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Category Archives: research

Time and Place: Researching Your Historical Fiction

By Liz Curtis Higgs When I asked my fiction readers to finish the sentence, “I love historical fiction because…”, my favorite response was this: “It’s like a history class and an adventure, all rolled into one.” Yes! I’ll leave spinning … Continue reading

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Writing What You Don’t Know

By Deborah Raney My novels Beneath a Southern Sky and its sequel, After the Rains, are set in the Amazon rain forests of Colombia, South American. Beneath a Southern Sky was a RITA Award winner and went on to win … Continue reading

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Just Ask

By Sarah Sundin As a historical novelist, I do a lot of research. As an introvert, I prefer research in books and libraries and on-line. Over the years, I’ve learned where to look for information, and I’m persistent enough (mule-headed?) … Continue reading

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Tosca, On Research

By Tosca Lee I get asked (a lot!) how I research my historical novels, which always surprises me because it seems like a) kind of a boring thing to talk about and b) a personal process based on a person’s … Continue reading

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Be Amazed by Listening

By Stan Crader I’m a novelist working on a non-fiction-it’s a stretch. The facts, once known, are easy to report. It’s the finding of facts, also called research, that’s painstaking, time consuming, and hard work; two of the three are … Continue reading

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Why Writers Travel

By Suzanne Woods Fisher I just returned home from a trip to Amish country. Part of the trip was a book tour to promote my new release, The Imposter. Some book signings, some speaking events, and two TV appearances. Exciting, … Continue reading

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You Can’t Google Everything

By Suzanne Woods Fisher Desktop research is a wonderful tool. At a writer’s fingertips is a complete library, filled with information. So how important is it for an author to seek out primary sources? How valuable is it to visit … Continue reading

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Should Christians Write Fiction that Challenges Social Injustices?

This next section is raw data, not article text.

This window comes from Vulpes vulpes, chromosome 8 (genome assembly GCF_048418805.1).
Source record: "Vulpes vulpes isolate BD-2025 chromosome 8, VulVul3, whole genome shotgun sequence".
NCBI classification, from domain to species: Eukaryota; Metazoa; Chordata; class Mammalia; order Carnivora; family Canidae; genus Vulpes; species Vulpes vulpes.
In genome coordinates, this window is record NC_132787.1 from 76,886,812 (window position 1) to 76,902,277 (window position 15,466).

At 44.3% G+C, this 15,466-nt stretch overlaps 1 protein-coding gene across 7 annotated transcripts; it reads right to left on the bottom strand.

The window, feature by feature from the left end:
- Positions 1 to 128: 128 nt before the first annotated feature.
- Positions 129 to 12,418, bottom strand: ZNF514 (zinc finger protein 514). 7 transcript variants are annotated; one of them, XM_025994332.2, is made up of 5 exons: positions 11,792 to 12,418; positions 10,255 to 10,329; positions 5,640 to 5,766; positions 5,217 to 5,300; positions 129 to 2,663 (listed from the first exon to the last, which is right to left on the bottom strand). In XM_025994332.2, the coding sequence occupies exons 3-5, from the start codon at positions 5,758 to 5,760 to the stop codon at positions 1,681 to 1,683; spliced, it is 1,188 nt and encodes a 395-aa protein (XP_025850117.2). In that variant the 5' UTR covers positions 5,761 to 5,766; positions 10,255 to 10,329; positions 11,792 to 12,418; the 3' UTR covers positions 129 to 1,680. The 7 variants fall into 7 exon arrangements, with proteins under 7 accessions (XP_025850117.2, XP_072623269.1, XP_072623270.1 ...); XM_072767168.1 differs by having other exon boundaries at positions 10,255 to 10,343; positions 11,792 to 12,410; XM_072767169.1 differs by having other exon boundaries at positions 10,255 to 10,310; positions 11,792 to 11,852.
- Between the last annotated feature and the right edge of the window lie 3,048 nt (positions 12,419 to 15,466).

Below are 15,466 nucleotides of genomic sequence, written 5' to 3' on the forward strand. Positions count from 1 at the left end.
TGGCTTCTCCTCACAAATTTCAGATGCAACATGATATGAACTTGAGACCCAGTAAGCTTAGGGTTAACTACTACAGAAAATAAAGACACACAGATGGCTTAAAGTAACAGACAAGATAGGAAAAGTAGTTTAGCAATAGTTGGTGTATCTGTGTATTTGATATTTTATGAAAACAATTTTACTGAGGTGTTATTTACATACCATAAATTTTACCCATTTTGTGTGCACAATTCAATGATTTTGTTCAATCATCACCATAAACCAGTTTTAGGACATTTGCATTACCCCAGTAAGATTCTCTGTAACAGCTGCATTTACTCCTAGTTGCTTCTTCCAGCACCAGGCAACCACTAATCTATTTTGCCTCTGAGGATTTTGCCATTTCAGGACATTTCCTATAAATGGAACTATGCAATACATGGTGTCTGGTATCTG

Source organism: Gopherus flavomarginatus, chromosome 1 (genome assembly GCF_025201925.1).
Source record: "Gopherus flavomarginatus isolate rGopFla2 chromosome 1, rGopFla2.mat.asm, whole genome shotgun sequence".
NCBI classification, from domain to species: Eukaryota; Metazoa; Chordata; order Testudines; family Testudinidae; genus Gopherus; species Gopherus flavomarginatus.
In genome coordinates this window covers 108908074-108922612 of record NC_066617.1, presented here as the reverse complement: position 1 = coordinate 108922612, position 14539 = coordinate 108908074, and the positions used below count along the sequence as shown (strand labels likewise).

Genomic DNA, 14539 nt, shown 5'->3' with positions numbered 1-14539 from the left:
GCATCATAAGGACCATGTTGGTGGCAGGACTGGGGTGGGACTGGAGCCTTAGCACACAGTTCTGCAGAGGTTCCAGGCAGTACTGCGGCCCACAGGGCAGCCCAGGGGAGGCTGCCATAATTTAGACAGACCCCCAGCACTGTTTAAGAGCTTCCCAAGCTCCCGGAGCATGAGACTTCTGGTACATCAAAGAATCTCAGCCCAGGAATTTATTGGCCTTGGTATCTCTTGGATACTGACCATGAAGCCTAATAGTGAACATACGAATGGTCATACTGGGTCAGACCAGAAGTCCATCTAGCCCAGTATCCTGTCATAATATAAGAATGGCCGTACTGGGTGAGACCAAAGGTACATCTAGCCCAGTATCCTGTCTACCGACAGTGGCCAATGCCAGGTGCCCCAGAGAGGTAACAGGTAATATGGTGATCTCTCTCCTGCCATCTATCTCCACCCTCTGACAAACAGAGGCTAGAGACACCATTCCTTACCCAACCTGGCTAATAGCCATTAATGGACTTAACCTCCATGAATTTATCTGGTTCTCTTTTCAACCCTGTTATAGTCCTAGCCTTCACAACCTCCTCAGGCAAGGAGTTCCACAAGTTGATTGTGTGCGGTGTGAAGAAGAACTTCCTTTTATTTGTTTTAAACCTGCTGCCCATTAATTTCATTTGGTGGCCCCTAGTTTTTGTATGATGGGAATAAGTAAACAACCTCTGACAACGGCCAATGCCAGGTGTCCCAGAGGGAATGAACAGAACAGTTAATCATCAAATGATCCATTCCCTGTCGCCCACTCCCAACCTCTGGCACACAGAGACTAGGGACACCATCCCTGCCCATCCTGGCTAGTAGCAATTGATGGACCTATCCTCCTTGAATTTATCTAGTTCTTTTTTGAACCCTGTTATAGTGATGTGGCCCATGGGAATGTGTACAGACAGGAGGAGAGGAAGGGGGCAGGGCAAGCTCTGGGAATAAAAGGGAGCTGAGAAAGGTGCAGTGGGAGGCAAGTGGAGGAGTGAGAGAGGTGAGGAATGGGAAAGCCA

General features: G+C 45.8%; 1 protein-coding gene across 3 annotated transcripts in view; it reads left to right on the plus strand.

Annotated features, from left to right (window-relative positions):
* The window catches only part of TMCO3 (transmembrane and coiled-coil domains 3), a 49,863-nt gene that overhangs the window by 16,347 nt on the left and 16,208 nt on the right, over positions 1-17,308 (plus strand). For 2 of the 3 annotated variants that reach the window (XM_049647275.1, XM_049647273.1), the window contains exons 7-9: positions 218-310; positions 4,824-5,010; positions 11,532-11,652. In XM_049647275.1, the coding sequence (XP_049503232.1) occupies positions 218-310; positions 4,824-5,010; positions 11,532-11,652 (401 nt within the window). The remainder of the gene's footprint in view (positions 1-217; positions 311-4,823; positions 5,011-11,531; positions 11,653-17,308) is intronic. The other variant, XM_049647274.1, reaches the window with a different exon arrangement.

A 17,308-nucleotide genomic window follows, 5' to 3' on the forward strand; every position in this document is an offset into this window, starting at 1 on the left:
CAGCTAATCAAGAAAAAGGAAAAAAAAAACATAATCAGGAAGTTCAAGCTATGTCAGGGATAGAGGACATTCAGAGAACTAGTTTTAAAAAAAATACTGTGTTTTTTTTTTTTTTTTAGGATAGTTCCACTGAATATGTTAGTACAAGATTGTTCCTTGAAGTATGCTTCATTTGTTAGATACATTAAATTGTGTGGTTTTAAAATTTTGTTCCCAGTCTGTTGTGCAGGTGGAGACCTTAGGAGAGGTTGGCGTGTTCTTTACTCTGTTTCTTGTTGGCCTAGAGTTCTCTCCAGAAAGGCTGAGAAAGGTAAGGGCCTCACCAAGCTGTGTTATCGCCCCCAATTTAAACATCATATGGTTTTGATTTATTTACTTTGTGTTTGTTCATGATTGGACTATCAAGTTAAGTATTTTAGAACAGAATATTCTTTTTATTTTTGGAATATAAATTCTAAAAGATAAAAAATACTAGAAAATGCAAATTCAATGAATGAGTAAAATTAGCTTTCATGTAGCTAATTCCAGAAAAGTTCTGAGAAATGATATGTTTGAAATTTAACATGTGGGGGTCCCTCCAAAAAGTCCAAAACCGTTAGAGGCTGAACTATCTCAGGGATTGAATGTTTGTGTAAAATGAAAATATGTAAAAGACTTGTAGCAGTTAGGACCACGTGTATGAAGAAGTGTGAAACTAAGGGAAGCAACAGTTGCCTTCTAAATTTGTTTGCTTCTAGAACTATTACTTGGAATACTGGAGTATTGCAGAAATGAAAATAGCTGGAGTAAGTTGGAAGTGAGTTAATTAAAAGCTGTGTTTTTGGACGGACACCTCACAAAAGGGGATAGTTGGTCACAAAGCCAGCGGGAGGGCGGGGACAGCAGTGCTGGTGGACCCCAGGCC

By Christen Civiletto Morris Great fiction has sometimes changed the way the world thinks. Readers may have identified so closely with a character’s plight that inaction at the end of the story was not an option. Or, an author’s vivid … Continue reading

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Love Does Stay True

By Martha Rogers Today is our 55th wedding anniversary, and what better way to celebrate than to tell how my novel, Love Stays True, came to be. It’s a story loosely based on my great-grandparents love story after the Civil … Continue reading

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Making Research Fun

By Donna Schlachter I’ve seen the way some authors’ eyes nearly roll up into their heads at the word, “research”. After all, that’s just dry, boring stuff. We’re always told to ‘write what we know’. If we have to research … Continue reading

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Real Civil War Spies

by Mary Ellis While researching my latest romance, The Lady and the Officer, I discovered several real-life spies whose lives provided plenty of inspiration. Probably the most famous Confederate spy was Belle Boyd. At 17, Belle was arrested for shooting … Continue reading

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Research Surprises

by Susan Lyttek One of the first things I do when I get an idea for a story is research. I enjoy the process. More often than not, its results surprise me, taking the story in a different direction or … Continue reading

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Writing and Research

By Elizabeth Ludwig I never realized when I started out writing historical romance that I would need to develop an archeologist’s skill when combing the Internet. On top of crafting a good story, writing anything with historical significance requires a … Continue reading

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Ohio’s Role during the American Civil War

by Mary Ellis While preparing to write The Quaker and the Rebel, book one of my Civil War series of romances, I was pleasantly surprised to discover Ohio’s pivotal role. Being a northern and decidedly “Yankee” state, Ohio provided a … Continue reading

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Researching A Contemporary Novel

by Gail Gaymer Martin A contemporary novel is set in the present, and yet I spend a great deal of time researching details of location, seasonal events, health issues, careers and more to bring reality to the novel. The last … Continue reading

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